Amortization is defined as the monthly payment including principal and interest required to pay off a loan in a specific period of time. When choosing a home mortgage, it is obvious that the required monthly payment will be higher to pay off a loan in fifteen years than it will be over thirty years but there are other considerations.
Many of the standard fixed rate mortgage programs offer long term amortization up to forty years and as short as 10 years on conventional mortgages. By far the most popular options with consumers are the thirty and fifteen amortized mortgages. Fifteen year loans offer the obvious advantages of an early pay off and a substantially reduced amount of interest paid out during the term of the loan. The additional advantage is the interest rate is usually somewhat lower with a fifteen year mortgage. The variance is generally per percent to per percent depending upon current market conditions. Forty year amortization seems like a good idea for keeping the payment low but in execution it does not provide much of a payment advantage over the thirty year. The objective is additionally compromised because the interest rate can be slightly higher than the thirty year mortgage, negating some of the monthly payment savings. Shorter payment terms such as twenty-five and twenty years do not normally provide an interest rate advantage over the thirty year term rendering them “functionally obsolete” although there may be exceptions based on the consumer's commitment to a long term plan.
Fifteen year amortized mortgages have great advantages over thirty year terms; shorter term pay off, lower interest rate and rapid equity build up. There is one glaring problem with them as an option for most home buyers. Because of the shorter term, the monthly payment is significantly higher than that of the thirty year amortization; so much so that the fifteen year payment is out of reach for most home buyers. The fifteen year loan is best suited for those with upward employment mobility who are buying well below their means or those refinancing a home with substantial equity or significant cash reserves.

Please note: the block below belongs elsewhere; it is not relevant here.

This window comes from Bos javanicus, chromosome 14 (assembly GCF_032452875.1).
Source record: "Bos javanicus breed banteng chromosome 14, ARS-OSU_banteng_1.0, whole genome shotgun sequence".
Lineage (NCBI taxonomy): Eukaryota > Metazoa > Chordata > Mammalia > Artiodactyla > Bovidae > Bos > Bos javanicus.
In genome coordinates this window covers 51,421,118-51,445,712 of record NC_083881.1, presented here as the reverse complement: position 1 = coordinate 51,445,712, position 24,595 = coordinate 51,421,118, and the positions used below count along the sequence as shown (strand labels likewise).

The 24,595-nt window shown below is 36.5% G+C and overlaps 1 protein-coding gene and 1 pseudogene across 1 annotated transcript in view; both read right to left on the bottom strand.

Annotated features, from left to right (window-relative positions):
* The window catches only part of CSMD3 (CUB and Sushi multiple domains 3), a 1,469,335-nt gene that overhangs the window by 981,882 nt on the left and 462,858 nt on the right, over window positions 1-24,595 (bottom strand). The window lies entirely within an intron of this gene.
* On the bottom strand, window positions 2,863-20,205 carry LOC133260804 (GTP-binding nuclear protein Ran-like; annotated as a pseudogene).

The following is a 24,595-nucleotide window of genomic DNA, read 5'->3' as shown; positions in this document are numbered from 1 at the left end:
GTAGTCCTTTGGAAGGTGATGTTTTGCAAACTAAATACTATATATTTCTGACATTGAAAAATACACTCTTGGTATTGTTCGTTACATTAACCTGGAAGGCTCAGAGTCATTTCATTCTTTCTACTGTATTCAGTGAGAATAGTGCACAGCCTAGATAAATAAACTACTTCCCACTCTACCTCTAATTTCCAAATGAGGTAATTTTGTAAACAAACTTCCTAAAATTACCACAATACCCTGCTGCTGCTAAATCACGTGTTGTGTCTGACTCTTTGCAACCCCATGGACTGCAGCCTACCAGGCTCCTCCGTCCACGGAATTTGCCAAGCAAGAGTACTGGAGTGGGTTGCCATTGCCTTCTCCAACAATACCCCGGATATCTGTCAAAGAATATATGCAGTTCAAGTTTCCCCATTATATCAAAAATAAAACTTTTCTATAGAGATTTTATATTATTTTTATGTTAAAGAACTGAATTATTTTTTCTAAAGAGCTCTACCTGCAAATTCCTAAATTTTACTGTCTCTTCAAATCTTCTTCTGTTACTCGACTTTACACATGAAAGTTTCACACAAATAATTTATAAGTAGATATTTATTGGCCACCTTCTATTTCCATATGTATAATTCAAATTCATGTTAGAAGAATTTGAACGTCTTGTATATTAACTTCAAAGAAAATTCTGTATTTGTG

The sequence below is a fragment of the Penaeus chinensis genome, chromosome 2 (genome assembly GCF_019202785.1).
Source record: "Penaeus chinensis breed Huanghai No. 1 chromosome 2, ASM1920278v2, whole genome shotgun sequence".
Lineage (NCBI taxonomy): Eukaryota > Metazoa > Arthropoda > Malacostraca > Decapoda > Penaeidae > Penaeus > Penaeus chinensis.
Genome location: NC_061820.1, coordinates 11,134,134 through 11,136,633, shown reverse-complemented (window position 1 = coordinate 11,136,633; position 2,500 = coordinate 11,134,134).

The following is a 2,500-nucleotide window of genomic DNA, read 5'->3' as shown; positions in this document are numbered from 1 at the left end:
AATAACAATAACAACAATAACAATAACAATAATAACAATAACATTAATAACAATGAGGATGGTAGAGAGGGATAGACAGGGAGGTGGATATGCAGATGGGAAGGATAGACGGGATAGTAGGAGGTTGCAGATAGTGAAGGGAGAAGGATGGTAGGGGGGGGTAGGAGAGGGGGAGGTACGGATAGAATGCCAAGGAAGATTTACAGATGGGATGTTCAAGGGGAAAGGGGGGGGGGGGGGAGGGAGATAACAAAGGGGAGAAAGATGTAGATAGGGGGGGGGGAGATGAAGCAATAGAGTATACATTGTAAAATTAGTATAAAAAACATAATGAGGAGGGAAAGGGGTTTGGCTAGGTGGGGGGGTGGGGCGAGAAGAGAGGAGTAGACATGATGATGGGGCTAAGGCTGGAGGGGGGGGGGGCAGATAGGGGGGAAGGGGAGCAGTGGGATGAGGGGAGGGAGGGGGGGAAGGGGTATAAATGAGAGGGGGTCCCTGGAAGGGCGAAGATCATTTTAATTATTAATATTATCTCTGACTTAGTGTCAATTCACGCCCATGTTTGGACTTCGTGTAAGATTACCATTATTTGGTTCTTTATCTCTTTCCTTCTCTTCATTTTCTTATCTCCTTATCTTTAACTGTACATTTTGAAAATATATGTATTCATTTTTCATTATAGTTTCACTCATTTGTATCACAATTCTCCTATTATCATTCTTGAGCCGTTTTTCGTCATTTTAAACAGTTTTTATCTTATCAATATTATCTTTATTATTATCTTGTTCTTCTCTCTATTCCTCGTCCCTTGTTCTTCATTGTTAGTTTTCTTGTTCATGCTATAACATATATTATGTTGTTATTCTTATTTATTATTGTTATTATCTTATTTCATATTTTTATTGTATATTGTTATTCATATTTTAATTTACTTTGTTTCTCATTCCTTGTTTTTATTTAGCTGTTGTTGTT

Consideration should be given to possible unforeseen financial setbacks causing the monthly payment on the fifteen year mortgage to become a serious burden. In such events, the only recourse is an expensive refinance to a thirty year amortized mortgage which only works if the borrower's qualifications have not been compromised by the negative events. If the objective of the fifteen year term is to realize an early pay off or to build equity at a faster rate, there are other alternatives. Standard mortgages today have no prepayment penalty. In other words, any payment in addition to the required monthly payment is allocated to the principal loan balance. The result is an early payoff and lower amount of interest paid over the life of the loan. Many home buyers make their mortgage payment twice each month.
For example one half of the mortgage payment is paid before it is due on the fifteenth of the preceding month and the other half on the first of the month when the entire payment is due reduces the pay off term from thirty years to twenty-two years . The mortgagee is not paying more, just making half of the payment early. Interest is only charged on the mortgage balance so in effect paying early reduces the interest accrual; therefore, shorting the pay off term. In addition, one supplementary mortgage payment per year (sometimes at tax refund time) further reduces the amortization to eighteen years. Most loan servicers will readily accommodate this arrangement. The effect of this strategy is that it can accomplish nearly the same equity and pay off result as the fifteen year amortized mortgage without the high monthly payment obligation.
The consensus is inflation and supply and demand factors work in contradiction to low property values and are likely to push property values higher in the near future. The fifteen year mortgage is a practical strategy for those in a stable living and employment environment. Fifteen years is not very long over a lifetime and the equity in a home with no mortgage can contribute to a very comfortable retirement.